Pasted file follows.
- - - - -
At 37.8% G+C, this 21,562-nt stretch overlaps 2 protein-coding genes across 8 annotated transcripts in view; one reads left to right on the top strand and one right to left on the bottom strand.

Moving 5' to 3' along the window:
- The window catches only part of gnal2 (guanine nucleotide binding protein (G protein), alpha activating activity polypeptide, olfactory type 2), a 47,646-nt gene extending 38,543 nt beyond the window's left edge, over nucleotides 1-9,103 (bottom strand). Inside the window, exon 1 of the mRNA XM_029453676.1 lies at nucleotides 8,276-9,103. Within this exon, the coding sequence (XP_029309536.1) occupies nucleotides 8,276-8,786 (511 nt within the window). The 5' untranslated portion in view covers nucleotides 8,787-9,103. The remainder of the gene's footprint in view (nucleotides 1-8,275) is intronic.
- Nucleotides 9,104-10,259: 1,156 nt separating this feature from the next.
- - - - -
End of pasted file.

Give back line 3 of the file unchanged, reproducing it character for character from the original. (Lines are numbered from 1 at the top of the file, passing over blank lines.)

- The window catches only part of gnal2 (guanine nucleotide binding protein (G protein), alpha activating activity polypeptide, olfactory type 2), a 47,646-nt gene extending 38,543 nt beyond the window's left edge, over nucleotides 1-9,103 (bottom strand). Inside the window, exon 1 of the mRNA XM_029453676.1 lies at nucleotides 8,276-9,103. Within this exon, the coding sequence (XP_029309536.1) occupies nucleotides 8,276-8,786 (511 nt within the window). The 5' untranslated portion in view covers nucleotides 8,787-9,103. The remainder of the gene's footprint in view (nucleotides 1-8,275) is intronic.